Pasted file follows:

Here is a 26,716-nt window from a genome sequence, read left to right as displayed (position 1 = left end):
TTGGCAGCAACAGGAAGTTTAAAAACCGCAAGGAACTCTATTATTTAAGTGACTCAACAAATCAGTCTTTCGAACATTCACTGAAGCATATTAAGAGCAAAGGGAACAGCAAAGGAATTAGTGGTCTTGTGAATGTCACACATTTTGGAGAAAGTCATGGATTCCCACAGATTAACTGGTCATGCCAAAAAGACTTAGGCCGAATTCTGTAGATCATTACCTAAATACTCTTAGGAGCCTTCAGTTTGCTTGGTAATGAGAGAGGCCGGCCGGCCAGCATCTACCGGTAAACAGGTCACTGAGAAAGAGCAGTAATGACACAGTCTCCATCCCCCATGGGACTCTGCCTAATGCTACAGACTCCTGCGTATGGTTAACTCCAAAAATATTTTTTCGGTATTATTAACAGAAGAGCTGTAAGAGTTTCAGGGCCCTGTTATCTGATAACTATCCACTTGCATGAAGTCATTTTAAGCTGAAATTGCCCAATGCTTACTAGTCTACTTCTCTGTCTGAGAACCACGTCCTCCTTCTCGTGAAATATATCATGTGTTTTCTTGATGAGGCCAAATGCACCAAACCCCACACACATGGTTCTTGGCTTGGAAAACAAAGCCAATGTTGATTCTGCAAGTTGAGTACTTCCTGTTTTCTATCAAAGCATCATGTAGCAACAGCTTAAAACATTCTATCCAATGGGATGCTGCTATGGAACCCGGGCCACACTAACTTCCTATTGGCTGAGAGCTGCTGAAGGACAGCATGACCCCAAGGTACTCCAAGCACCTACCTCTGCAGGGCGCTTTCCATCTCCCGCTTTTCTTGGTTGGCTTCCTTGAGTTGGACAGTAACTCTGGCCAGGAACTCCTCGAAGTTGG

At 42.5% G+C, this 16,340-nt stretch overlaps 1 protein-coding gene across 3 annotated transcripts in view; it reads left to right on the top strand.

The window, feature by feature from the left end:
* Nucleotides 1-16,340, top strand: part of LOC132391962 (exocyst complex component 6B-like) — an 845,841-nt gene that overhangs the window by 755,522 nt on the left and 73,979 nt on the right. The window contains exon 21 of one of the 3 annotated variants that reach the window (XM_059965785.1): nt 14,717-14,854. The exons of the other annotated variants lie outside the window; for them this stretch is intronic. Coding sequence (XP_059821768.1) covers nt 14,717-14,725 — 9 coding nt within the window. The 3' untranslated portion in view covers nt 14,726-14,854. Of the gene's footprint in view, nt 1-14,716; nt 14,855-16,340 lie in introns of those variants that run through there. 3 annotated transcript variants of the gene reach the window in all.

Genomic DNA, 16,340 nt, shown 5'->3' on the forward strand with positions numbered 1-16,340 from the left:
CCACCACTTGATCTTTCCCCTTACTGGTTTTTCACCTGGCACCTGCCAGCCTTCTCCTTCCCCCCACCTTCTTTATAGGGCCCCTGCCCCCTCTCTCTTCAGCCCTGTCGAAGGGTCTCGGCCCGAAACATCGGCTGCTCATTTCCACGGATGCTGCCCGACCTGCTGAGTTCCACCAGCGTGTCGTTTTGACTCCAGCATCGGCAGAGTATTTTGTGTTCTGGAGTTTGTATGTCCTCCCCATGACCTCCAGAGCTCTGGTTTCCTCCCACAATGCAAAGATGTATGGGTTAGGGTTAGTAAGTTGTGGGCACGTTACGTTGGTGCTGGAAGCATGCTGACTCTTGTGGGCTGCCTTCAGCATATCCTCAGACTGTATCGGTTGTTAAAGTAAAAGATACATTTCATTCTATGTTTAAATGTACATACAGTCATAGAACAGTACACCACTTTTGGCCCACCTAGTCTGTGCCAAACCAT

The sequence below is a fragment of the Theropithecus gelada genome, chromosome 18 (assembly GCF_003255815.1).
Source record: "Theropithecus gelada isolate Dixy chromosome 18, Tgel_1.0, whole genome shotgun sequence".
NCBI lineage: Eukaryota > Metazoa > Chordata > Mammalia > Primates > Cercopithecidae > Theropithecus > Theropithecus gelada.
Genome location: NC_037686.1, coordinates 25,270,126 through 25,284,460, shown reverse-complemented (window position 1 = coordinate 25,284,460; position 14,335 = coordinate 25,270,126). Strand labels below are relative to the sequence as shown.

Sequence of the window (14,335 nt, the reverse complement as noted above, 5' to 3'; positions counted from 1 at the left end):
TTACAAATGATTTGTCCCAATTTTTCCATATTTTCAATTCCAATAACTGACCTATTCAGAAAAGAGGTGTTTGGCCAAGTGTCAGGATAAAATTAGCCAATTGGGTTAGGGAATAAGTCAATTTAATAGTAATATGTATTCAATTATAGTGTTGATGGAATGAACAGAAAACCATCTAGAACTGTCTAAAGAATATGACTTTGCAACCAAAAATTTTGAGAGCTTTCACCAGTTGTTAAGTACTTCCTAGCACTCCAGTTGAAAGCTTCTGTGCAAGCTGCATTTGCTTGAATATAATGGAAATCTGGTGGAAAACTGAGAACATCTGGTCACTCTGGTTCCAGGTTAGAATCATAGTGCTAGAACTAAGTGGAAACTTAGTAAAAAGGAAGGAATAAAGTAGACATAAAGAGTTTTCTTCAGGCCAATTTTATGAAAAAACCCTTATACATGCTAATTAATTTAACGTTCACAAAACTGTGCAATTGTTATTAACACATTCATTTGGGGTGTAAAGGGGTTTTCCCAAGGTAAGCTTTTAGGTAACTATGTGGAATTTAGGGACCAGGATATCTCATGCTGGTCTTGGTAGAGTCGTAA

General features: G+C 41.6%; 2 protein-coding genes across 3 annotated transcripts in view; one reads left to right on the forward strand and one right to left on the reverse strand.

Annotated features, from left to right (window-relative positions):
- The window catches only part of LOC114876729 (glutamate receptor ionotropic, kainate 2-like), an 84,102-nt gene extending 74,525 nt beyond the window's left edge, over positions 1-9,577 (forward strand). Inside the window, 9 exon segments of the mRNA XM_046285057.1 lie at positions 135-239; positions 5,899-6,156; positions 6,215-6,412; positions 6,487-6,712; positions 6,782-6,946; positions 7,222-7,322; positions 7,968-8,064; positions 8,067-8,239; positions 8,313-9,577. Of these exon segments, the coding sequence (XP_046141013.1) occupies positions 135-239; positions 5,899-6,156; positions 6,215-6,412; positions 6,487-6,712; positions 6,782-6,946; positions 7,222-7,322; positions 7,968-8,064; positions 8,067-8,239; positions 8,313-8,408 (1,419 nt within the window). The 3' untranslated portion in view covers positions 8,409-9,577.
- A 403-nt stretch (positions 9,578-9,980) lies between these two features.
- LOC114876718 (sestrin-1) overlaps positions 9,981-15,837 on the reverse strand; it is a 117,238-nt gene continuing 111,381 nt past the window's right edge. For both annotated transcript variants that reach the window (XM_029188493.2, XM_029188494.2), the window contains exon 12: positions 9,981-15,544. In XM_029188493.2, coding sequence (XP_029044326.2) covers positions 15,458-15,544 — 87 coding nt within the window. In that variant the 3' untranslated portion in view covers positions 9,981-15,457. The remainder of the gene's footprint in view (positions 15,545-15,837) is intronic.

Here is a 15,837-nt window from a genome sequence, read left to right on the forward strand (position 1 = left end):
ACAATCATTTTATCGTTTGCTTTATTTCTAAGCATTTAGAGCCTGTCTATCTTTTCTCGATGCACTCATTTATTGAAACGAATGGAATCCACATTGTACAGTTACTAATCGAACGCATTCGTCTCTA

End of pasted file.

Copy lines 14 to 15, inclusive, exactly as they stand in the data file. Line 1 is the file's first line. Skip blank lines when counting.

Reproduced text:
General features: G+C 41.6%; 2 protein-coding genes across 3 annotated transcripts in view; one reads left to right on the forward strand and one right to left on the reverse strand.

Annotated features, from left to right (window-relative positions):